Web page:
If your typing style is casual, deliberate, and/or moderate (maybe around 65 wpm), the Logitech K780 keyboard emits only the clean sounds of muted clicks. However, those who craft phrases with flying fingers (70+ wpm) may end up observing a weak squeak sound underscoring the depression of some keys – the spacebar in particular. In a busy home or office environment, this squeaking is mostly obscured by white noise and mental focus. But those who find themselves typing away in periods of serene silence may start to wonder if there is a way to carefully apply some keyboard lubricant (yes, this is a thing).

The verdict

After three weeks of using the Logitech K780 keyboard all day, every day, it's hard to miss or want anything else. The overall typing experience is fast, fluid, and impressively functional across a trio of connected devices. It features most all the keys/commands one would expect for a full-size keyboard, regardless of operating system. The unit as a whole feels solidly-constructed, and the built-in device cradle is actually more convenient than one would think from just reading about it. Use it for a few hours, and you may find yourself permanently shelving all other tablet/smartphone docks or stands.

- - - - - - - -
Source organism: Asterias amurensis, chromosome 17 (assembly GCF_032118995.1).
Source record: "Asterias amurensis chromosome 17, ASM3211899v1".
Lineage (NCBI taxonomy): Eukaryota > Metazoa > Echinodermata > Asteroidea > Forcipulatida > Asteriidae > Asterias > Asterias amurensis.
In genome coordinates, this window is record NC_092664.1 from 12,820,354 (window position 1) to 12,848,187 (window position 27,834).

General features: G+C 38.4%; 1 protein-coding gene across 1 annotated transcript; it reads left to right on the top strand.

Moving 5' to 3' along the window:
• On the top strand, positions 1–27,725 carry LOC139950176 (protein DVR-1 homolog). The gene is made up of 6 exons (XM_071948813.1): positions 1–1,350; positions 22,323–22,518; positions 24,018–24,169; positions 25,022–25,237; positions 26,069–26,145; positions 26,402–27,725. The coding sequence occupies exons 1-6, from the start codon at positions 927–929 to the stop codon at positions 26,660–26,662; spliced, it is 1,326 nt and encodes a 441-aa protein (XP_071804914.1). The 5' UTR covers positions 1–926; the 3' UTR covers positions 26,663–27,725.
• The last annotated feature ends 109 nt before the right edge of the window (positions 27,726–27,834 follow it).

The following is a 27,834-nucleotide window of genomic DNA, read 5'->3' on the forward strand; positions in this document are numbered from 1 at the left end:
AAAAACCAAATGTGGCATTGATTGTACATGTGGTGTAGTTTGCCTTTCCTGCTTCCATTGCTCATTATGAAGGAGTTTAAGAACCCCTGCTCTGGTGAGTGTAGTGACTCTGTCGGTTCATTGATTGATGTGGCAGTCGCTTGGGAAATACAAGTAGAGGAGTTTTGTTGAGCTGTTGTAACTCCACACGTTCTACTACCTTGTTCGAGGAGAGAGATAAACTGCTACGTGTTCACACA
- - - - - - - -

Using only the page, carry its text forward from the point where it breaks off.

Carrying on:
Logitech claims that the K780 can last up to two years of daily office typing with the included AAA batteries. Although impossible to validate after only three weeks of use, it shouldn't be that big a deal for anyone to swap in fresh batteries every six or so months anyway. If you happen to be a word-warrior, you can anticipate the most-used letters to have markings gradually wear away over time (over a year or so), as often is the case.

The one feature we would have loved to have seen in the K780 keyboard is backlit keys. Logitech knows about proper glow for typing in dimly-lit environments, such as with the wireless K830 living-room keyboard, the wired K740 desktop keyboard, or multi-device Bluetooth K810 mobile keyboard. Illumination aside, the Logitech K780 can satisfy almost all of your three-way desktop typing demands, and is available for US$80.